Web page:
I am a 35 year-old woman, a lesbian, a devoted cat mother and have been in a relationship with my girlfriend for seven years. But our relationship functions in a different way to a lot of the other relationships that see around me. We don’t live together. We both live in our respective family homes. We have no interest in getting married and we certainly don’t want any children. We don’t see each other every day or even every week despite living in the same city as one another. But we are happy. Extremely so.

We don’t live together because we can’t afford to right now, and we don’t see the sense in giving up two three-bedroom houses in favour of a tiny one-bedroom flat for the two of us and the cat. My partner has some pretty strong convictions about non-conformity that don’t feel the need to challenge. don’t necessarily share her convictions, but also don’t disagree with them.

We don’t want children, because we just don’t want them. Contrary to popular belief this does not mean that we don’t like children. We are the best aunties you will ever find, not some haggard old crones locked away in our individual houses, cursing out the window every time a child kicks a ball in the direction of our house.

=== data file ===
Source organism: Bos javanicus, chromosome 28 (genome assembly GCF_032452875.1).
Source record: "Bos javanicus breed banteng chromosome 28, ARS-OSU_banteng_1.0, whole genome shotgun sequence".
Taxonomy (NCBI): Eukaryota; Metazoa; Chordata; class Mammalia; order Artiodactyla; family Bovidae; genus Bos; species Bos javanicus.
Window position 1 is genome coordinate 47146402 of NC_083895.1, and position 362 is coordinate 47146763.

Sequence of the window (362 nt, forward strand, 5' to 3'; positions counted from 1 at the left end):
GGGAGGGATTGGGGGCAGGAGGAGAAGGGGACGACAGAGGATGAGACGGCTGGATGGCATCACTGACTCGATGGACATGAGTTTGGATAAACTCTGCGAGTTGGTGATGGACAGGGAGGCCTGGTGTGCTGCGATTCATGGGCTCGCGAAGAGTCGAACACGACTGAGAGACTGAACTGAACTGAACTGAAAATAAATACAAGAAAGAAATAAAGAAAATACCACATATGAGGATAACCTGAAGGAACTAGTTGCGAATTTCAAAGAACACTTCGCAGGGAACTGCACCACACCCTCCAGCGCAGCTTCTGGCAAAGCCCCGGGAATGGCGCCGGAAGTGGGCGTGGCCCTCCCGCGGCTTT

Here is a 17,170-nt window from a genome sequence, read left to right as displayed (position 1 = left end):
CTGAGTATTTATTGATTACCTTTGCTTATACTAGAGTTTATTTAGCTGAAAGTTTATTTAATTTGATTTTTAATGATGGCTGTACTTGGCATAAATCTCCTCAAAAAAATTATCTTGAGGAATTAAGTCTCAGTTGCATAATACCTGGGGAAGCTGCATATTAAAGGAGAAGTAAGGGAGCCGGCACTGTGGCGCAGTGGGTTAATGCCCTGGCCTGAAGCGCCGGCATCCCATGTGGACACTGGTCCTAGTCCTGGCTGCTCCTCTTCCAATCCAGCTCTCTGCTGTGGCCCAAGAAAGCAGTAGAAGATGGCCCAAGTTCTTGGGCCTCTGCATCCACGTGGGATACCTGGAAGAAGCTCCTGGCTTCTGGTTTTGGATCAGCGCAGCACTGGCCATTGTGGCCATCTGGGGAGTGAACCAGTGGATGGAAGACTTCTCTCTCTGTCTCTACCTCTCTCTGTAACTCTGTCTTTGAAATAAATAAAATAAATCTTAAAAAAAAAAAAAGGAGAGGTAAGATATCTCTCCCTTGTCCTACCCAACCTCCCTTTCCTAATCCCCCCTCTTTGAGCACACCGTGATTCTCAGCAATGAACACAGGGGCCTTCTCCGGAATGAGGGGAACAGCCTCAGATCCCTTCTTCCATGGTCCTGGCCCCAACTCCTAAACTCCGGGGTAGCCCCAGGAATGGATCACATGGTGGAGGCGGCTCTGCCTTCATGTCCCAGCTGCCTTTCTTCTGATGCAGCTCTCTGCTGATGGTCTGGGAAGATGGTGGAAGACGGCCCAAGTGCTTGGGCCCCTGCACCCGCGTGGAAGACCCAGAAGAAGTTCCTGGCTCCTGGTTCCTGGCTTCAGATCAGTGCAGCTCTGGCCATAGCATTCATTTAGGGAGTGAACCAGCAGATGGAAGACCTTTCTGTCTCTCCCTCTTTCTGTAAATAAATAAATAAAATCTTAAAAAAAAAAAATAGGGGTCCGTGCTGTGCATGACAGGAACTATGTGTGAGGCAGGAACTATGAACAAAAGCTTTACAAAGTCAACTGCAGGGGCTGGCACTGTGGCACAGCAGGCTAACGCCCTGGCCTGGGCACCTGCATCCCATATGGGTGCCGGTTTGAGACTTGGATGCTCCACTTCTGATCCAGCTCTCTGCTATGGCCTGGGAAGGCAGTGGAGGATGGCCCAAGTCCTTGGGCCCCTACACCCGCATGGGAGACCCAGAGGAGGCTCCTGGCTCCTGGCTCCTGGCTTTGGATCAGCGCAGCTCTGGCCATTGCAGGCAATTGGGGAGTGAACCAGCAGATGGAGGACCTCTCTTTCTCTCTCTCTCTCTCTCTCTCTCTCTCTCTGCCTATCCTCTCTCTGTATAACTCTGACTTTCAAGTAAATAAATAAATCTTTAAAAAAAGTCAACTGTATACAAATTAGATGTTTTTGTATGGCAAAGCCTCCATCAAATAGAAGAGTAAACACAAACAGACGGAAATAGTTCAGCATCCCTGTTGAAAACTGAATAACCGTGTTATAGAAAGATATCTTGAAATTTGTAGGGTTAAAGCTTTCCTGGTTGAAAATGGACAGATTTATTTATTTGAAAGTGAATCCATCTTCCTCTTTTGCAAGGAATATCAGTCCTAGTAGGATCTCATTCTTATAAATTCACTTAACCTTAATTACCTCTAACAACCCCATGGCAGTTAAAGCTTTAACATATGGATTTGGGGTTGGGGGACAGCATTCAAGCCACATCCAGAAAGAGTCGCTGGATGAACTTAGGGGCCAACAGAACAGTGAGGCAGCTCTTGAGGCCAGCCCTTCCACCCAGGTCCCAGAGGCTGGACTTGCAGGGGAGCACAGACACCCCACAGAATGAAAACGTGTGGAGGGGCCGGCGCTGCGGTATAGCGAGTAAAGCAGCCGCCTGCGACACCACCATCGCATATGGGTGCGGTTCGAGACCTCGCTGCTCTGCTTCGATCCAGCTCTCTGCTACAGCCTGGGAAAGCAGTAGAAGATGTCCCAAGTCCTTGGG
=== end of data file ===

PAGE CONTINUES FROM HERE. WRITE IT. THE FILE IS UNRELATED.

Now, you would think that this should be all fi ne and dandy in this day and age, where more and more versions of love are becoming more and more mainstream, but as two women in our mid-30’s, it seems that not everyone is okay with us being okay with our situation. After all, everyone knows that by the time they hit 35, women should be on their first marriage, first mortgage, second child and third car, right? Any woman who is over a certain age and has decided that they do not want children will understand the objection that people have to you making different choices to them.

What seems to be a particular bug bear to these people is that, not only have you made different life choices to them, but you have also turned those choices into successful actions. think this scares them. It frightens them to think that there are other ways to exist that aren’t ‘their way’. People have a deep need for other people to conform to their way of thinking. Almost as if being happy in an alternate situation somehow challenges theirs. It’s as though they think that, because a totally different way of life is possible, their way of life will suddenly become moot.